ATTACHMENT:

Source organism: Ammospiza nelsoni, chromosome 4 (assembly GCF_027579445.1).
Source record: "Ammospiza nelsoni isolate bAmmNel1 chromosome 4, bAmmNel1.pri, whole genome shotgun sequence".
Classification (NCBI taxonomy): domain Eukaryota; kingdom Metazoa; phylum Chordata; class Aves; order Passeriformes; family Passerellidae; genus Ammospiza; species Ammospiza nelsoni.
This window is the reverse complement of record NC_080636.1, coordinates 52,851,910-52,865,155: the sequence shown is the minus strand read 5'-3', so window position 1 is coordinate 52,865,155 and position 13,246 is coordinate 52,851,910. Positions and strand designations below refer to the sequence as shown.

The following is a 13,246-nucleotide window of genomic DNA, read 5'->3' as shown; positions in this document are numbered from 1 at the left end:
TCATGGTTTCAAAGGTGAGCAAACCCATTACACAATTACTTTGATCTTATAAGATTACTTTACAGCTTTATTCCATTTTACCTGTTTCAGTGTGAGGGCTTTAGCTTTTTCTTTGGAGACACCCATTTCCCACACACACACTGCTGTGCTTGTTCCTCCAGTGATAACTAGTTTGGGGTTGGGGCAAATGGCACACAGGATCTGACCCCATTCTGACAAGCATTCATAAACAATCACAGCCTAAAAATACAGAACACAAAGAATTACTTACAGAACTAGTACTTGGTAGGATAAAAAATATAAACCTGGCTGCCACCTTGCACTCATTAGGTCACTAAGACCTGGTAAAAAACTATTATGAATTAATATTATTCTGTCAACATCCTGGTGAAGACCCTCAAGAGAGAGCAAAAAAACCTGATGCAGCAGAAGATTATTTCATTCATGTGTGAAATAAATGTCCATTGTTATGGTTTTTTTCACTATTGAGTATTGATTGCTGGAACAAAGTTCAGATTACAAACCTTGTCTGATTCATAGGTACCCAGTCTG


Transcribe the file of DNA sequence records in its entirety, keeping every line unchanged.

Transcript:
Source organism: Ammospiza nelsoni, chromosome 4 (assembly GCF_027579445.1).
Source record: "Ammospiza nelsoni isolate bAmmNel1 chromosome 4, bAmmNel1.pri, whole genome shotgun sequence".
Classification (NCBI taxonomy): domain Eukaryota; kingdom Metazoa; phylum Chordata; class Aves; order Passeriformes; family Passerellidae; genus Ammospiza; species Ammospiza nelsoni.
This window is the reverse complement of record NC_080636.1, coordinates 52,851,910-52,865,155: the sequence shown is the minus strand read 5'-3', so window position 1 is coordinate 52,865,155 and position 13,246 is coordinate 52,851,910. Positions and strand designations below refer to the sequence as shown.

The following is a 13,246-nucleotide window of genomic DNA, read 5'->3' as shown; positions in this document are numbered from 1 at the left end:
TCATGGTTTCAAAGGTGAGCAAACCCATTACACAATTACTTTGATCTTATAAGATTACTTTACAGCTTTATTCCATTTTACCTGTTTCAGTGTGAGGGCTTTAGCTTTTTCTTTGGAGACACCCATTTCCCACACACACACTGCTGTGCTTGTTCCTCCAGTGATAACTAGTTTGGGGTTGGGGCAAATGGCACACAGGATCTGACCCCATTCTGACAAGCATTCATAAACAATCACAGCCTAAAAATACAGAACACAAAGAATTACTTACAGAACTAGTACTTGGTAGGATAAAAAATATAAACCTGGCTGCCACCTTGCACTCATTAGGTCACTAAGACCTGGTAAAAAACTATTATGAATTAATATTATTCTGTCAACATCCTGGTGAAGACCCTCAAGAGAGAGCAAAAAAACCTGATGCAGCAGAAGATTATTTCATTCATGTGTGAAATAAATGTCCATTGTTATGGTTTTTTTCACTATTGAGTATTGATTGCTGGAACAAAGTTCAGATTACAAACCTTGTCTGATTCATAGGTACCCAGTCTG